Last week, Rosey Blair went viral for live posting on Instagram (and cross-posting on Twitter) about a possible budding romance unfolding between two people seated in front of her on a plane. Blair positioned herself as a modern-day matchmaker after she asked the woman to switch seats so that she could sit next to her boyfriend. The ensuing social media posts included photos with the pair’s faces blurred, commentary about what they ate, their body language, hints that they may have hooked up in the bathroom, and even snippets of their conversation. The story was hugely popular on Twitter and Instagram, garnering thousands of retweets and reaction photos. It even got its own hashtag, #PlaneBae. After all, who hasn’t fantasized about connecting with a hot seat mate on flight?
The story was so popular that it was picked up by websites and news outlets — including Bustle — and Blair, her boyfriend, and the man in the seat in front of her (who was identified as a former pro soccer player named Euan Holden) appeared on the Today Show. But one person was conspicuously missing: The woman.
In a video that’s now been deleted, Blair coyly encouraged her followers to find the “pretty plane girl” by telling them that she didn’t have “permish” to share her name but acknowledging that “[y]ou guys are sneaky.” But it turns out that the woman “featured” in Blair’s posts not only didn’t want to be publicly identified but actually closed her social media accounts after Blair’s followers did exactly as they were told — and then some.
Because the double standard is real, some of the people who commented on the woman’s Instagram photos after she was doxxed called her a “skank,” “slut,” and left comments like “Lol you blew that guy in the bathroom”, reports The Daily Dot. While Holden gained tens of thousands of Twitter followers and spots on international television, the woman he was supposedly romantically interested in was slut-shamed and harassed off the internet. All because the person in the seat behind her shared with the world that she stood up and went to the bathroom the same time as her seat mate, which is something I’ve done approximately 500 times because it’s polite.
The latest in the saga is an apology from Blair, in which she explains why she shared this private moment without the consent of the people involved and apologizes to the woman.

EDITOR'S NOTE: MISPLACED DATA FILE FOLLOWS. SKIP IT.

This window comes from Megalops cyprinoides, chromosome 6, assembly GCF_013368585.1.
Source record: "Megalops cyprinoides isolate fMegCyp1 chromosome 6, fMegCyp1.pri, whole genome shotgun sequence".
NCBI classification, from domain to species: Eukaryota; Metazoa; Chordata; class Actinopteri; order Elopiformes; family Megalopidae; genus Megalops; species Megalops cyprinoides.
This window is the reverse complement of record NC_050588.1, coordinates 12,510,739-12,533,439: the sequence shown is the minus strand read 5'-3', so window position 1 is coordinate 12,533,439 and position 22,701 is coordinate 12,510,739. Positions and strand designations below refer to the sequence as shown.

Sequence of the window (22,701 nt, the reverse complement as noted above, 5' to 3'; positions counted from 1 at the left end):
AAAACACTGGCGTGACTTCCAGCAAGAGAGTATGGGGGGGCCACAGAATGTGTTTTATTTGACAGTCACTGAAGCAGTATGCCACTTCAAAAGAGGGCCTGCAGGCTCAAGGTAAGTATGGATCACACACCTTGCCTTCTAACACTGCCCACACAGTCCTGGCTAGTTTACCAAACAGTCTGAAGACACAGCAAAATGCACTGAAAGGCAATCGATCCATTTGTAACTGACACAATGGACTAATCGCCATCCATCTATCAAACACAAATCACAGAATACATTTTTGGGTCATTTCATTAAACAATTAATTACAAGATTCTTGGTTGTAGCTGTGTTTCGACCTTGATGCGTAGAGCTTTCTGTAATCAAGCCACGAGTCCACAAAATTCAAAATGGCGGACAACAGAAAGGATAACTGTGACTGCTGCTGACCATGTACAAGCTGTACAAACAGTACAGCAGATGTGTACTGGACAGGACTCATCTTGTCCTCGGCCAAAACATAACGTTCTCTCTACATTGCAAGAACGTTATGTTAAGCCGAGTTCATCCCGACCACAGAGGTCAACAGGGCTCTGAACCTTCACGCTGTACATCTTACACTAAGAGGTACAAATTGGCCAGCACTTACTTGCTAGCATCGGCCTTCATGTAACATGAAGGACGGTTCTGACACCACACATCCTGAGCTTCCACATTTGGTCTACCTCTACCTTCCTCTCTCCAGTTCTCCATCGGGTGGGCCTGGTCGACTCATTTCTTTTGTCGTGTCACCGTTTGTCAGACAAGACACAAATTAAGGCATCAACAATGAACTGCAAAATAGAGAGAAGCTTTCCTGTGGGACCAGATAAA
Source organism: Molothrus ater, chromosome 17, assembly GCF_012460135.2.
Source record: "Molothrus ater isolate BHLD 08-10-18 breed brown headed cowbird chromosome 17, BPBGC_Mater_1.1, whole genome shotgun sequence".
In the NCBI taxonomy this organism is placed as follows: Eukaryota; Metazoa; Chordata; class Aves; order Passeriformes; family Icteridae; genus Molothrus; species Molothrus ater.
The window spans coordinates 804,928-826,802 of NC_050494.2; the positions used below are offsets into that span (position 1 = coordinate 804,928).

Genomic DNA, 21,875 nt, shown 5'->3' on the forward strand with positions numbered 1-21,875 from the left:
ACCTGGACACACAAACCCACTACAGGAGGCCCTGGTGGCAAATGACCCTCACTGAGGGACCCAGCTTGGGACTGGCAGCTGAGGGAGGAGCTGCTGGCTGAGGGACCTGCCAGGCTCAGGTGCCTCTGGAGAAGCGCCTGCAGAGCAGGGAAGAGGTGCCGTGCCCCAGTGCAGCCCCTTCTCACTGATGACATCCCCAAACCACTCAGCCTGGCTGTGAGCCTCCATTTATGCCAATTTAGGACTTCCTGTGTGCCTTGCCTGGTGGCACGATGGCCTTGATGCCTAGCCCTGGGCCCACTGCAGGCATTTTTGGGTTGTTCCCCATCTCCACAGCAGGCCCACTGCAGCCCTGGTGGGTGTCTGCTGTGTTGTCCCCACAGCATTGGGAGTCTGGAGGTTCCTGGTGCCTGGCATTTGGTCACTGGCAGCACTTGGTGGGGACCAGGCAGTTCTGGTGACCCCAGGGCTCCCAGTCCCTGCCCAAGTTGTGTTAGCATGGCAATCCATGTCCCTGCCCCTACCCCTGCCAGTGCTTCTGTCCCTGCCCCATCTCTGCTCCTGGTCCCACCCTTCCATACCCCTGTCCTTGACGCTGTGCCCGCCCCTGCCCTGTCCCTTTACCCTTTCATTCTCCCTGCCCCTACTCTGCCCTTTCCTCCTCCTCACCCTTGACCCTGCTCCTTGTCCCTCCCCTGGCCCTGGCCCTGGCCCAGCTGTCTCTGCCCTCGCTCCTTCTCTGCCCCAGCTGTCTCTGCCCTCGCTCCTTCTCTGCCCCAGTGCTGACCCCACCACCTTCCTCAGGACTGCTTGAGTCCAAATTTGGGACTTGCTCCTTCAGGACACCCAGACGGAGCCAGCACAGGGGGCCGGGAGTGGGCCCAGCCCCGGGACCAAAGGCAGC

Viral stories are, by their very definition, stories that grip us. Whether it’s shaming — like the story of Justine Sacco and the pile-on after she tweeted an insensitive and off-color comment about AIDs and Africa — or romance, we love getting caught up in the communal emotion of a great viral story. It’s so easy to retweet; to grab a glass of wine and snap an excited selfie; to say nasty or kind words. And it feels good to be part of the collective. So good, in fact, that we don’t usually think about the consequences of our actions until it’s too late.
And so people shared and shared the story of #PlaneBae because they were caught up in that feeling. But the problem with getting caught up in the moment of a viral story is the fact that there are actual people on the other side — and when the dust settles and we’ve moved on, they’re left picking up the pieces.
I highly doubt that the majority of people who retweeted the #PlaneBae story thought about how weird and invasive it was that Blair was photographing and sharing things about these strangers without their consent. Or what it would feel like if they were being photographed and broadcast to the world without their consent. Or even the consequences of revealing the woman’s name and social media accounts.
But therein lies the problem of mob mentality at any level: It doesn’t have a brain. Human beings have shown time and time again that when we get swept up in a collective, we do stupid — and sometimes horrifying — things. You can see it in every genocide where people turned on their neighbors. And you can see it in viral stories like this one.
Now, I’m not saying that the impact of #PlaneBae on that woman’s life is the same as the impact of being killed by their neighbors in Germany, Rwanda, or the Balkans. Of course not. Obviously getting slut-shamed and harassed off of social media is not the same as trauma from genocide. But what I am saying is that all are examples, on a scale, of what can happen when humans succumb to mob mentality. And we should be critical of mob mentality whenever it shows up, even when it seems innocuous or just a sweet story.
It's important to take a minute to think about what you’re viewing, saying, or posting instead of automatically retweeting or reposting or sharing. Because while it’s easy to cast the blame fully on Blair and Holden, everyone is complicit in this. Viral stories just wouldn’t be viral otherwise.